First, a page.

Committed to Care: Coping with COVID-19

By Kailey Rinaldi, MS APRN CPNP-PC

NANN Footprints: Stories from the NICU July 2020

July Footprints

I had waited for this day to come. I looked at the assignment sheet and I only had one baby–usually not a good sign. It's officially here; it's at our hospital. I walk down the hall of the unit to the two negative pressure rooms that have been designated for this. They've sat empty for months, but I knew we would be using them soon. As I peek through the window in the hall, I see him in his isolette, cozied up in a snuggle device, all alone in the room.

He was brought to the NICU straight from the delivery room. His mom only saw him for a few minutes. Moms who test positive for COVID-19 aren't allowed in our NICU. Apparently, dad had tested positive too. After report from the night shift nurse, I called to speak to his mom, but her nurse said she had a high fever and was not feeling well.

Another nurse watched over him as he slept, and I went to change into hospital scrubs. He began to stir while I was reviewing the new policies and procedures to make sure I was doing everything I was supposed to do. These policies seemed to change daily, and this was the first time we had an "exposed" newborn in the unit. As I put on all my required protective equipment (gown, N95 mask, face shield, hat, shoe covers, double gloves) to do my morning assessment, I couldn't stop thinking about what he was missing. This is not the NICU I'm used to. There are no visitors allowed. With his mom unable to be in the unit, no breastfeeding for now. No skin-to-skin care. No learning mom and dad's face or smell. No visits from excited grandparents. Today, it's just him and me.

He can't see my face or my smile, but he can hear my voice. He can hear the soft music I play on the computer in the room. He can feel my touch, even if it's through double gloves.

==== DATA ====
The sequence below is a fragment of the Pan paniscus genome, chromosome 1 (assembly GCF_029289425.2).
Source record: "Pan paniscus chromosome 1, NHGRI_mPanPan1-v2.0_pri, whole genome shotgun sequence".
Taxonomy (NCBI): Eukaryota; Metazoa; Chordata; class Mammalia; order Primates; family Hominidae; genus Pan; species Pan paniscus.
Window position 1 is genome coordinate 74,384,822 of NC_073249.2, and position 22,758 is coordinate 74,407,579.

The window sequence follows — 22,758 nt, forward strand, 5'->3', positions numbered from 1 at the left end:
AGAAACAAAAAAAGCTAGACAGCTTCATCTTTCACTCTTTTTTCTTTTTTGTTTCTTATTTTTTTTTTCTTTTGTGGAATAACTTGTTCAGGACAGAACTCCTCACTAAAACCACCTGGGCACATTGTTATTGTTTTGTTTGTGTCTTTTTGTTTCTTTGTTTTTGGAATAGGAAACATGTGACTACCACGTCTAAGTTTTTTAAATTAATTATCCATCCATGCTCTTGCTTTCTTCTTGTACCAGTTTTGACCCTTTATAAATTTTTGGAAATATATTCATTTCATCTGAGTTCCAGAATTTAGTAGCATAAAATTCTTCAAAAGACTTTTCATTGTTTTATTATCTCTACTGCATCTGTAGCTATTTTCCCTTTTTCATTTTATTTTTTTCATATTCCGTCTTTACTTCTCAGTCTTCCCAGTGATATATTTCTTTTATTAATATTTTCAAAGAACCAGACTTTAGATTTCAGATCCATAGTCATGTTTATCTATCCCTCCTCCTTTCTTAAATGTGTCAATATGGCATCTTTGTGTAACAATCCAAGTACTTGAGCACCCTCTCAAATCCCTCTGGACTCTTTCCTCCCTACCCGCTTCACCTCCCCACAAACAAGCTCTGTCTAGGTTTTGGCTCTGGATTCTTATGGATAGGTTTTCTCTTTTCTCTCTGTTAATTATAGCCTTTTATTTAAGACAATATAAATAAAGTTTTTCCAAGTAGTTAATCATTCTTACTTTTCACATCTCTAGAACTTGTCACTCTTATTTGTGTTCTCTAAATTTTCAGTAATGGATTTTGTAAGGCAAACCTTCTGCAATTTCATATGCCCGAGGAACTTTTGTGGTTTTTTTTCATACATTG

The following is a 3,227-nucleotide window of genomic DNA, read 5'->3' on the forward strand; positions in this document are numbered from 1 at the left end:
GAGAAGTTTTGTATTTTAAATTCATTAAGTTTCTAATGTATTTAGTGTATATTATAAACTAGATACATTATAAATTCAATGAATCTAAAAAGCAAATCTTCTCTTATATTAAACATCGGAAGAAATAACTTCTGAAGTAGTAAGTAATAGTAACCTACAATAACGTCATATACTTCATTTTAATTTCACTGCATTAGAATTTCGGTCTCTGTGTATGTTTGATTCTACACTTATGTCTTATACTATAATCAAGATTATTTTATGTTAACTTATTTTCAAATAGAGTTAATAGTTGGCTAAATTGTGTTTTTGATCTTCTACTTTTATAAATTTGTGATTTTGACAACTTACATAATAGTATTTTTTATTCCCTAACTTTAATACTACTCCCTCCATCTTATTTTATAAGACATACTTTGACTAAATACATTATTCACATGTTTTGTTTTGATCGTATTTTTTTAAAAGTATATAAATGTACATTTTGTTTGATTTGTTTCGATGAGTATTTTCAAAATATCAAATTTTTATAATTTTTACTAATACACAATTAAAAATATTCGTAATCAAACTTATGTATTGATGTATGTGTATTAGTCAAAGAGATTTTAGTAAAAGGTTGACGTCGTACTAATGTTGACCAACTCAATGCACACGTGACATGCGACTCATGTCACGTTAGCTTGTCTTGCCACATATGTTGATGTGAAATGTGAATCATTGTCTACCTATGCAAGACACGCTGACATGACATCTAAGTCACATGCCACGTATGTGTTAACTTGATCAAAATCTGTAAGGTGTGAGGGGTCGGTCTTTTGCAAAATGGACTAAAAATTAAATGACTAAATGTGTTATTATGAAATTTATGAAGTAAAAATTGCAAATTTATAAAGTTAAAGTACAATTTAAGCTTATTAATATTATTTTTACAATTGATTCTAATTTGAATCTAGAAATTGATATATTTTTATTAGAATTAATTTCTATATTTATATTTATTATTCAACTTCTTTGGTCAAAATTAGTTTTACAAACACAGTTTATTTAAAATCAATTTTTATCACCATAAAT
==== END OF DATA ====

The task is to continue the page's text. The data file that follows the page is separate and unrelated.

Instead of charting in the hall on my mobile computer unit, I stayed in his room and talked to him softly while I clicked and typed away. I sang lullabies (poorly) and I made sure to tell him all about the weather outside and the paper I was writing for one of my classes. He wrapped his fingers around mine while I listened to his heartbeat. Alert as could be, his eyes wide open, he seemed to be taking in this big, open room around him. I washed and dried his fine, wispy blonde hair and he fell asleep as I gently combed it to the side.

Without the hustle and bustle of the unit alarms, giving medications, and helping with admissions, I almost didn't know what to do with myself at first. I was only allowed to go into his room. We were isolated in the back corner of the unit. His mom called me at the end of my shift, and I gave her updates on how he was doing. She cried as she told me how much she wished she could physically be with him, and I held back tears.

These are unprecedented times in the NICU for us all. Our flexibility and adaptability are being put to the test. Families and clinicians are facing fear, grief, and uncertainty. With rapidly evolving information, policy changes can seem overwhelming, yet we must persevere. As for me, I'm trying to do my best and provide my patients with the love and attention they need while we have strict visitor limitations. If that's me singing Twinkle, Twinkle Little Star through an N95 mask and a face shield, then so be it.